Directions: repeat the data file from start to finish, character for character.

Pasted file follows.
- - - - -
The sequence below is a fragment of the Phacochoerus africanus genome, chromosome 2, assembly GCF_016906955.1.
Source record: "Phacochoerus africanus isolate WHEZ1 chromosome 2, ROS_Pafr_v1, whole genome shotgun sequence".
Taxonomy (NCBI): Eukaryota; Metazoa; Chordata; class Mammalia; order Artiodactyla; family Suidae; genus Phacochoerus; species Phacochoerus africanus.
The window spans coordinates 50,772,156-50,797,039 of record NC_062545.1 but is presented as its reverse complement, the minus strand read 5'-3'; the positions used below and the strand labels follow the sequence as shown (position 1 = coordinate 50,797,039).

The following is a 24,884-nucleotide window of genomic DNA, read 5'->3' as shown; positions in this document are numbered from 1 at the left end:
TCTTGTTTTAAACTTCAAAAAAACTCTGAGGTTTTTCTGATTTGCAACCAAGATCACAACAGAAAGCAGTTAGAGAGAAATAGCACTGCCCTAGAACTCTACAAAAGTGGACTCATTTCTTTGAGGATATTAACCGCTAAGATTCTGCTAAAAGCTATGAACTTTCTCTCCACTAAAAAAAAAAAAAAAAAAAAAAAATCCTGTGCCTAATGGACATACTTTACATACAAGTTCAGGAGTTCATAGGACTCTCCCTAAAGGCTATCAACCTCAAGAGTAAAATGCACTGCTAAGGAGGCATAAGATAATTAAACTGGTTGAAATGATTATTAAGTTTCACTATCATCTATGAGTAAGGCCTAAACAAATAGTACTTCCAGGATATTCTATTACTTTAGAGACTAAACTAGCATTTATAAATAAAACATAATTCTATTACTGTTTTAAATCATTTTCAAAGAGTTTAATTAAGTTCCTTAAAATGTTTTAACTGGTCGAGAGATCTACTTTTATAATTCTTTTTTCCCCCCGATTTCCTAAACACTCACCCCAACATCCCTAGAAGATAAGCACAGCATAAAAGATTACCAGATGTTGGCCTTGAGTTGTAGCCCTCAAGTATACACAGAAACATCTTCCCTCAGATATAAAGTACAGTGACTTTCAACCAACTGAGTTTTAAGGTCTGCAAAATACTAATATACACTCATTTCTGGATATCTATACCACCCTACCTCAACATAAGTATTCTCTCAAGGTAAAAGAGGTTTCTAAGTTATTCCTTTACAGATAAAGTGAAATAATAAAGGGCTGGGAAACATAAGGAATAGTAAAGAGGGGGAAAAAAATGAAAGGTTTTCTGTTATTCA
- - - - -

The sequence below is a fragment of the Phacochoerus africanus genome, chromosome 2, assembly GCF_016906955.1.
Source record: "Phacochoerus africanus isolate WHEZ1 chromosome 2, ROS_Pafr_v1, whole genome shotgun sequence".
Taxonomy (NCBI): Eukaryota; Metazoa; Chordata; class Mammalia; order Artiodactyla; family Suidae; genus Phacochoerus; species Phacochoerus africanus.
The window spans coordinates 50,772,156-50,797,039 of record NC_062545.1 but is presented as its reverse complement, the minus strand read 5'-3'; the positions used below and the strand labels follow the sequence as shown (position 1 = coordinate 50,797,039).

The following is a 24,884-nucleotide window of genomic DNA, read 5'->3' as shown; positions in this document are numbered from 1 at the left end:
TCTTGTTTTAAACTTCAAAAAAACTCTGAGGTTTTTCTGATTTGCAACCAAGATCACAACAGAAAGCAGTTAGAGAGAAATAGCACTGCCCTAGAACTCTACAAAAGTGGACTCATTTCTTTGAGGATATTAACCGCTAAGATTCTGCTAAAAGCTATGAACTTTCTCTCCACTAAAAAAAAAAAAAAAAAAAAAAAATCCTGTGCCTAATGGACATACTTTACATACAAGTTCAGGAGTTCATAGGACTCTCCCTAAAGGCTATCAACCTCAAGAGTAAAATGCACTGCTAAGGAGGCATAAGATAATTAAACTGGTTGAAATGATTATTAAGTTTCACTATCATCTATGAGTAAGGCCTAAACAAATAGTACTTCCAGGATATTCTATTACTTTAGAGACTAAACTAGCATTTATAAATAAAACATAATTCTATTACTGTTTTAAATCATTTTCAAAGAGTTTAATTAAGTTCCTTAAAATGTTTTAACTGGTCGAGAGATCTACTTTTATAATTCTTTTTTCCCCCCGATTTCCTAAACACTCACCCCAACATCCCTAGAAGATAAGCACAGCATAAAAGATTACCAGATGTTGGCCTTGAGTTGTAGCCCTCAAGTATACACAGAAACATCTTCCCTCAGATATAAAGTACAGTGACTTTCAACCAACTGAGTTTTAAGGTCTGCAAAATACTAATATACACTCATTTCTGGATATCTATACCACCCTACCTCAACATAAGTATTCTCTCAAGGTAAAAGAGGTTTCTAAGTTATTCCTTTACAGATAAAGTGAAATAATAAAGGGCTGGGAAACATAAGGAATAGTAAAGAGGGGGAAAAAAATGAAAGGTTTTCTGTTATTCA